In this world full of multiple transitions and economic opportunities, growing uncertainties and political complexities, existing threats and new challenges, our engagement can make a difference by promoting: Cooperation not dominance; connectivity not isolation; inclusive not exclusive mechanisms; respect for Global Commons; and above all for international rules and norms. India is already assuming her responsibilities in securing the Indian Ocean region.
A strong India-U.S. partnership can anchor peace, prosperity and stability from Asia to Africa and from Indian Ocean to the Pacific. It can also help ensure security of the sea lanes of commerce and freedom of navigation on seas. But, the effectiveness of our cooperation would increase if international institutions framed with the mindset of the 20th century were to reflect the realities of today.
Mr. Speaker, before arriving in Washington D.C., I had visited Herat in Western Afghanistan to inaugurate Afghan-India Friendship Dam, built with Indian assistance. I was also there on the Christmas day last year to dedicate to that proud nation its Parliament, a testimony to our democratic ties. Afghans naturally recognize that the sacrifices of America have helped create a better life.
But, your contribution in keeping the region safe and secure is deeply appreciated even beyond. And India too has made an enormous contribution and sacrifices to support our friendship with Afghan people. A commitment to rebuild a peaceful, and stable and prosperous Afghanistan is our shared objective.
Yet, Distinguished Members, not just in Afghanistan, but elsewhere in South Asia, and globally, terrorism remains the biggest threat. In the territory stretching from West of India’s border to Africa, it may go by different names, from Laskhar-e-Taiba, to Taliban to ISIS. But its philosophy is common: of hate, murder and violence. Although its shadow is spreading across the world, it is incubated in India’s neighborhood.
I commend the members of the U.S. Congress for sending a clear message to those who preach and practice terrorism for political gains. Refusing to reward them is the first step towards holding them accountable for their actions. The fight against terrorism has to be fought at many levels. And, the traditional tools of military intelligence or diplomacy alone would not be able to win this fight.
Mr. Speaker, we have both lost civilians and soldiers in combating terrorism. The need of the hour is for us to deepen our security cooperation and, base it on a policy that isolates those who harbor, support and sponsor terrorists; that does not distinguish between “good” and “bad” terrorists; and that delinks religion from terrorism.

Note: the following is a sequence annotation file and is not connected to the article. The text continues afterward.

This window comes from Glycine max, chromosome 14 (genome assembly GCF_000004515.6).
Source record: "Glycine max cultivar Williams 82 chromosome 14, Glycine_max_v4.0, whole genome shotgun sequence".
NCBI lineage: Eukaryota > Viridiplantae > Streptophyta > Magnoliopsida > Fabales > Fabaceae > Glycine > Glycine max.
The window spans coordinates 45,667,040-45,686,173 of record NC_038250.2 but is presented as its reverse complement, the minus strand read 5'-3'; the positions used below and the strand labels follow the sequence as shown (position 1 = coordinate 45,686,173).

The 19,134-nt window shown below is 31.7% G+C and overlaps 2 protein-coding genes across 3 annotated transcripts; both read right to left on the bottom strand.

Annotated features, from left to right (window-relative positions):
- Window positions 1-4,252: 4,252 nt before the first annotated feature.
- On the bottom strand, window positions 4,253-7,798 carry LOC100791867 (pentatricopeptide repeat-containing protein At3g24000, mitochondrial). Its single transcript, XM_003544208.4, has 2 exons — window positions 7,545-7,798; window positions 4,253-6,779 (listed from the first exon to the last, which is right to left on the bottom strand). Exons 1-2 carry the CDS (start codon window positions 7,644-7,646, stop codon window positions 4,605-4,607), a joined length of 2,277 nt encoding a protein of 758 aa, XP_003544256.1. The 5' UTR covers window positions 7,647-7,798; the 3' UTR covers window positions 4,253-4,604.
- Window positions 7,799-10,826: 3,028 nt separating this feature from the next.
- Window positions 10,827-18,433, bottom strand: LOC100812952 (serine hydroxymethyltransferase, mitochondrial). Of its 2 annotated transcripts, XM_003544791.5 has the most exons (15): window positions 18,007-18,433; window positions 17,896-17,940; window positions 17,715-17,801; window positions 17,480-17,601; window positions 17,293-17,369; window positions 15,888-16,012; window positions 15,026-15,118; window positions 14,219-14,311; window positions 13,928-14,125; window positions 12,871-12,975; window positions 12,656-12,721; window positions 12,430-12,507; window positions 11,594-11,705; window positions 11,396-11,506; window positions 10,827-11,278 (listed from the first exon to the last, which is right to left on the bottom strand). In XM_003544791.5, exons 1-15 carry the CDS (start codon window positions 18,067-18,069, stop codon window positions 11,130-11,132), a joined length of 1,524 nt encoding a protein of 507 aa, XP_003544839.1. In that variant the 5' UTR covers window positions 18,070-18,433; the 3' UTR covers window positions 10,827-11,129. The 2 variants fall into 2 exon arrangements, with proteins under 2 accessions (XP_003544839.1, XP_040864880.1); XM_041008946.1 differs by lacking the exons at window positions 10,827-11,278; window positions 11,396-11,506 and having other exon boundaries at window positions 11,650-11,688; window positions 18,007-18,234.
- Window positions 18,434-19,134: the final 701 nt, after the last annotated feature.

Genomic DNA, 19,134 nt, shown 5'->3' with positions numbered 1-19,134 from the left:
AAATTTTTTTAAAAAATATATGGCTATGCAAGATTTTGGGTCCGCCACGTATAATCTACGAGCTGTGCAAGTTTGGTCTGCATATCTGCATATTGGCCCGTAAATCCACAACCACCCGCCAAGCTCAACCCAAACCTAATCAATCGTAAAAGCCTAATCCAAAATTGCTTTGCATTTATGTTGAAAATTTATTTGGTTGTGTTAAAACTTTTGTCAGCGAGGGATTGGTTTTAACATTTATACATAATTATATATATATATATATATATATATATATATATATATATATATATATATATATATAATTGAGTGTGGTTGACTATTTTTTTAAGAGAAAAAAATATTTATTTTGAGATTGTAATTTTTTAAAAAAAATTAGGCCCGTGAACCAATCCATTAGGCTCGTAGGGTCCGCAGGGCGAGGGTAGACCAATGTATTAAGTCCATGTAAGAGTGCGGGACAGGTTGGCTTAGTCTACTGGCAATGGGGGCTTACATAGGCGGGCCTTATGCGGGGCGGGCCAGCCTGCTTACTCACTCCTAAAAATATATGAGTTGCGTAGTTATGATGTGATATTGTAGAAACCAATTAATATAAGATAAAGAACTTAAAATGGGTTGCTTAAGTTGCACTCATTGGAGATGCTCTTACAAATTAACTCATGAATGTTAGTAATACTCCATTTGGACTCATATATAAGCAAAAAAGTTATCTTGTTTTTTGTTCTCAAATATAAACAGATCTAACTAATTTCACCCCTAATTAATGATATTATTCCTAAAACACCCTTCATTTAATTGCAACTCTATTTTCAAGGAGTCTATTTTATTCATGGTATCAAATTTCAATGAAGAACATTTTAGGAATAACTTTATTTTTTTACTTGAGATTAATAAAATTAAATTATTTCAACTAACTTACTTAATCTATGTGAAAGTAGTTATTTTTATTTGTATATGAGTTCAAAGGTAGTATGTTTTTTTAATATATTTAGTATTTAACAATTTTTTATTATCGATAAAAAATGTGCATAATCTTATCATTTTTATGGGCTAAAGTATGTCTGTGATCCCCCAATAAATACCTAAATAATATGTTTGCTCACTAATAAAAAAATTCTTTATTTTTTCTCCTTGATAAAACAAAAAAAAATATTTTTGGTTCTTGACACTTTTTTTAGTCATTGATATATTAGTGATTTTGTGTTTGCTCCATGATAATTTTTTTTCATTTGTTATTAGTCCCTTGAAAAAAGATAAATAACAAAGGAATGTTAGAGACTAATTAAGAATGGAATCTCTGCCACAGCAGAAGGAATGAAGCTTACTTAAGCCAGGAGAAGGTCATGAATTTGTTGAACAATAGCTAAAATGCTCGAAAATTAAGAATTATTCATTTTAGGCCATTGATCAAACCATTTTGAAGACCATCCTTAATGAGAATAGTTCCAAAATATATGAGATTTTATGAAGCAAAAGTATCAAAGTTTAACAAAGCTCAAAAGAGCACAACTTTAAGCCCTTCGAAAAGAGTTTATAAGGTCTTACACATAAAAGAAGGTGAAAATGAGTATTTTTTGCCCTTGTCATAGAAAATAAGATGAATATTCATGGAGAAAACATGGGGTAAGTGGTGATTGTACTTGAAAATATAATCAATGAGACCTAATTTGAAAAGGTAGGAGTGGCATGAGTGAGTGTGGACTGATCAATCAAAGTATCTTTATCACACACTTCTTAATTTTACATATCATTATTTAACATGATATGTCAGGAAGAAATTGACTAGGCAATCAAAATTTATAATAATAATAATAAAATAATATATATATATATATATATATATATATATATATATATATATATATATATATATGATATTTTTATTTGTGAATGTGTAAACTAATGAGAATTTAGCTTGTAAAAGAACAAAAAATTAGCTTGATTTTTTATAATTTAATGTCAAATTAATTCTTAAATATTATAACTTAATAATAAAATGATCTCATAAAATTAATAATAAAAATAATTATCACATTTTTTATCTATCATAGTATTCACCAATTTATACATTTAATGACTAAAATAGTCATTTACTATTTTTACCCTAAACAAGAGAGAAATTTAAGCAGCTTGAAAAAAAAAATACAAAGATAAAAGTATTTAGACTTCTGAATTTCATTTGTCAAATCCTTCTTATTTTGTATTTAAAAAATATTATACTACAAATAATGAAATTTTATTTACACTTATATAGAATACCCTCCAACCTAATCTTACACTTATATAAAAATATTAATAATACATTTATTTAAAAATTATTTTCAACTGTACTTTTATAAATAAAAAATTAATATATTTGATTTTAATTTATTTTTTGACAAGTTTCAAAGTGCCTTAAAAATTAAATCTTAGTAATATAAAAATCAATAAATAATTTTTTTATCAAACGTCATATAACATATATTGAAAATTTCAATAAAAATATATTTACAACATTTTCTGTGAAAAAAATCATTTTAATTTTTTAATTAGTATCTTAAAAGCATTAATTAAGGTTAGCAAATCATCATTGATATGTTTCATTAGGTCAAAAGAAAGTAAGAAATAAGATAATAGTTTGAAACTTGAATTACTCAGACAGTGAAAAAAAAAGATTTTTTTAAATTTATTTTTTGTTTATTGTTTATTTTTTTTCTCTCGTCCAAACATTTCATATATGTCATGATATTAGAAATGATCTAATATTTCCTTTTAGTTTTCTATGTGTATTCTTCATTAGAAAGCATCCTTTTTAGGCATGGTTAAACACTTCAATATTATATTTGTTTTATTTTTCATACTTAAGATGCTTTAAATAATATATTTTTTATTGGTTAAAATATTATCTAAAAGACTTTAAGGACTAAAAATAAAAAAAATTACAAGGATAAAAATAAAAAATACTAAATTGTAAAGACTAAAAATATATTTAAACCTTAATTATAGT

Also, for us to succeed, those who believe in humanity must come together to fight for it as one, and speak against this menace in one voice. Terrorism must be delegitimized.
Mr. Speaker, the benefits of our partnership extend not just to the nations and regions that need it most. On our own, and by combining our capacities, we are also responding to other global challenges including when disaster strikes and where humanitarian relief is needed.
Far from our shores, we have evacuated thousands from Yemen, Americans, Indians and others. Nearer home, we were the first responders during Nepal’s earthquake, in the Maldives water crisis and most recently during landslide in Sri Lanka.
We are also one of the largest contributors of troops to UN Peace Keeping Operations. Often, India and the U.S. have combined their strengths in science, technology and innovation to help fight hunger, poverty, diseases and illiteracy in different parts of the world.
The success of our partnership is also opening up new opportunities for learning, security and development from Asia to Africa. And, the protection of environment and caring for the planet is central to our shared vision of a just world.
For us in India, to live in harmony with mother earth is a part of our ancient belief. And, to take from nature only what is most essential is part of our Indian culture. Our partnership, therefore, aims to balance responsibilities with capabilities. And, it also focuses on new ways to increase the availability and use of renewable energy.
A strong U.S. support for our initiative to form an International Solar Alliance is one such effort. We are working together not just for a better future for ourselves, but for the whole world. This has also been the goal of our efforts in G-20, East Asia Summit and Climate Change summits.
Mr. Speaker, as we deepen our partnership, there would be times when we would have differing perspectives. But, since our interests and concerns converge, the autonomy in decision making and diversity in our perspectives can only add values to our partnership.
So, as we embark on a new journey, and seek new goals, let us focus not just on matters routine but also transformational ideas. Ideas which can focus: Not just on creating wealth but also creating value for our societies; not just on immediate gains but also long term benefits; not just on sharing best practices but also shaping partnerships; and not just on building a bright future for our peoples, but in being a bridge to a more united, humane and prosperous world.
And, important for the success of this journey would be a need to view it with new eyes and new sensitivities. When we do this, we will realize the full promise of this extraordinary relationship.
Mr. Speaker, in my final thoughts and words, let me emphasize that our relationship is primed for a momentous future. The constraints of the past are behind us and foundations of the future are firmly in place.
In the lines of Walt Whitman, “The Orchestra have sufficiently tuned their instruments, the baton has given the signal.” And to that, if I might add, there is a new symphony in play.